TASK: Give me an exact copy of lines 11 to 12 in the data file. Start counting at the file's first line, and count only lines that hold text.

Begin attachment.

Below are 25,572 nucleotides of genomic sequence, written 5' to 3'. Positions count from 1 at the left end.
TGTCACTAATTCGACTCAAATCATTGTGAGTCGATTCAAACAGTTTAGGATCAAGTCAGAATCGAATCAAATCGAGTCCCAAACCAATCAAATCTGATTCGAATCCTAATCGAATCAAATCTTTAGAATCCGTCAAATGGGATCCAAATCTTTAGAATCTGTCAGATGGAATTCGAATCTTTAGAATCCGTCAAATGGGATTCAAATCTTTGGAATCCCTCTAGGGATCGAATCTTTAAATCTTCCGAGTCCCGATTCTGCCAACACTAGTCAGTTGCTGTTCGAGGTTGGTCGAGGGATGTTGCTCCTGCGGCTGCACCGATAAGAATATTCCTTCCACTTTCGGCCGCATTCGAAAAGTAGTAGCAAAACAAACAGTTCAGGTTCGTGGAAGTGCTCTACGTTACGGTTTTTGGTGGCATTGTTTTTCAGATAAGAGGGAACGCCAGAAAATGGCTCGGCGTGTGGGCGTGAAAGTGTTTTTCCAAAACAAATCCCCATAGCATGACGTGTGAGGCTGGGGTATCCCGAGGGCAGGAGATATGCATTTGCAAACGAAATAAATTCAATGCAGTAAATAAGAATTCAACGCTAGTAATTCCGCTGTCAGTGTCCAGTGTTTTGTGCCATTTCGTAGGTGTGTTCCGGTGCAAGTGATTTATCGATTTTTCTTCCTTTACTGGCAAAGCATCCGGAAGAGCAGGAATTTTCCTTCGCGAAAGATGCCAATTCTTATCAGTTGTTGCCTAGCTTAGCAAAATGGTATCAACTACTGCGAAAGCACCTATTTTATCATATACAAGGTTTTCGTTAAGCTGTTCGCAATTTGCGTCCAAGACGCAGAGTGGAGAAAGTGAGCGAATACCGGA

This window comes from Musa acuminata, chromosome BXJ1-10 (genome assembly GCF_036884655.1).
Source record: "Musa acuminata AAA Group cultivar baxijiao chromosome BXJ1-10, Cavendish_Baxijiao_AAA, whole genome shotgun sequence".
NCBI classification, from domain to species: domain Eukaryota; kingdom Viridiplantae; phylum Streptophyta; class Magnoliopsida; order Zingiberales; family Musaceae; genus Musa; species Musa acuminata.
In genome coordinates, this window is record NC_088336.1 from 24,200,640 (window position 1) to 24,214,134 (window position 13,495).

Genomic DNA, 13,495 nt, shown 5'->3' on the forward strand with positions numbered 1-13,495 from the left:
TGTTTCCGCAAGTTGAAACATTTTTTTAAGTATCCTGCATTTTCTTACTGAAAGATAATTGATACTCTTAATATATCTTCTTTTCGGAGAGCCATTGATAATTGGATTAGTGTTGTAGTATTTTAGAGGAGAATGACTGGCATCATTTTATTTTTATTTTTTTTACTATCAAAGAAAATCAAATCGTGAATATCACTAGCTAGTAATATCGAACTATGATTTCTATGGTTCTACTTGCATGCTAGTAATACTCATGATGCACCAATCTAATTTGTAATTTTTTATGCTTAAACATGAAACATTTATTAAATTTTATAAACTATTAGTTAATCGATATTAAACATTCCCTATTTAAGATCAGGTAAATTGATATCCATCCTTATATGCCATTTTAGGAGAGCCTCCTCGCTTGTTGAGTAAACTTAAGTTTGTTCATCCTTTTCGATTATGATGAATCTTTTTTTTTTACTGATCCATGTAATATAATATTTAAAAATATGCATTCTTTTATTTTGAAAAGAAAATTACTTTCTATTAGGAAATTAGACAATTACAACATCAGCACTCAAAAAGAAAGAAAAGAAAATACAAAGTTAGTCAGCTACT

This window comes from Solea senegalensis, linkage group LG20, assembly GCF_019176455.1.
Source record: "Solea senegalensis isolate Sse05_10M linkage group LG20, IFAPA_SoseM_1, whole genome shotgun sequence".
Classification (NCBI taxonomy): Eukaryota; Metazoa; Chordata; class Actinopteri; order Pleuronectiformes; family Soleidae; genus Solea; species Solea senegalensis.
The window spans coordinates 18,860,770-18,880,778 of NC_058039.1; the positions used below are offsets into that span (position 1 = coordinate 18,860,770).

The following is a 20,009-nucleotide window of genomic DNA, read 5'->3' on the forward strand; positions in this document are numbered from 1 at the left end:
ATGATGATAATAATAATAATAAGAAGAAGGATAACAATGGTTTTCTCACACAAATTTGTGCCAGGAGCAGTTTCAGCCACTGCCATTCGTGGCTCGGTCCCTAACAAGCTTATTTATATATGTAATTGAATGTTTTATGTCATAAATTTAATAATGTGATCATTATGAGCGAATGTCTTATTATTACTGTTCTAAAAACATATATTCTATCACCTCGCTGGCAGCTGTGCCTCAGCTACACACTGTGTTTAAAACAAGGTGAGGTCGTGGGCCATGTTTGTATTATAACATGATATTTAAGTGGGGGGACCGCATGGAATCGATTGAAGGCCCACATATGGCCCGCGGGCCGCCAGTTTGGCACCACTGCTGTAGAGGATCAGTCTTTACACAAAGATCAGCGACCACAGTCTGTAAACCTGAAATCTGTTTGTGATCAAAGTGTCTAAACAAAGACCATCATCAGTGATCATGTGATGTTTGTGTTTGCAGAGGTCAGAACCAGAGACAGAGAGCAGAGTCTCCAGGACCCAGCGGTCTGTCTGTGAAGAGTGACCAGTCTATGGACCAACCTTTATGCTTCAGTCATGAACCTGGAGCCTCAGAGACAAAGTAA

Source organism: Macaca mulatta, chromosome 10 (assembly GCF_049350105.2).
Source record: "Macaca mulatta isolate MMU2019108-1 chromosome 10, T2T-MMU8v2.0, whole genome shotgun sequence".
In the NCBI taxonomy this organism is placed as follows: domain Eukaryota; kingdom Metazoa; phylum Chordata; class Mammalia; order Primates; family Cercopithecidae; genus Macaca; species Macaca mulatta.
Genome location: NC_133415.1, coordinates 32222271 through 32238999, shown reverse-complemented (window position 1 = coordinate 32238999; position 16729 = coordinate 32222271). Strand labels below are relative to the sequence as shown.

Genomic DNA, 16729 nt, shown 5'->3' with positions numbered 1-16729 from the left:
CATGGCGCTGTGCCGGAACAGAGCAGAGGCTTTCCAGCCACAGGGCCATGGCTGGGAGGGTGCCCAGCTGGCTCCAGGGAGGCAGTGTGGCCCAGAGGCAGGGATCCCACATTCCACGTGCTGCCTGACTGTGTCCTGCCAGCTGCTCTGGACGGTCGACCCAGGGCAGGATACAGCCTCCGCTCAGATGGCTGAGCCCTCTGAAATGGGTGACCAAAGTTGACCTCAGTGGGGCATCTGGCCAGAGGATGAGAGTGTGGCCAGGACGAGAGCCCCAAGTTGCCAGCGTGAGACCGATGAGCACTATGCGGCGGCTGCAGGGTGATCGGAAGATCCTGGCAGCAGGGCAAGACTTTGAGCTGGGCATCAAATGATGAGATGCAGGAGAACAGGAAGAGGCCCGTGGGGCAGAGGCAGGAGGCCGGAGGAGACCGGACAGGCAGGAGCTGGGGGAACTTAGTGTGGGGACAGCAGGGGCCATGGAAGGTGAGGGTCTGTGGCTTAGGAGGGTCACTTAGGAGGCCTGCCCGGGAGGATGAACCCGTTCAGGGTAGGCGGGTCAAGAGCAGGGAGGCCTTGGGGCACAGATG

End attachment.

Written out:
Classification (NCBI taxonomy): Eukaryota; Metazoa; Chordata; class Actinopteri; order Pleuronectiformes; family Soleidae; genus Solea; species Solea senegalensis.
The window spans coordinates 18,860,770-18,880,778 of NC_058039.1; the positions used below are offsets into that span (position 1 = coordinate 18,860,770).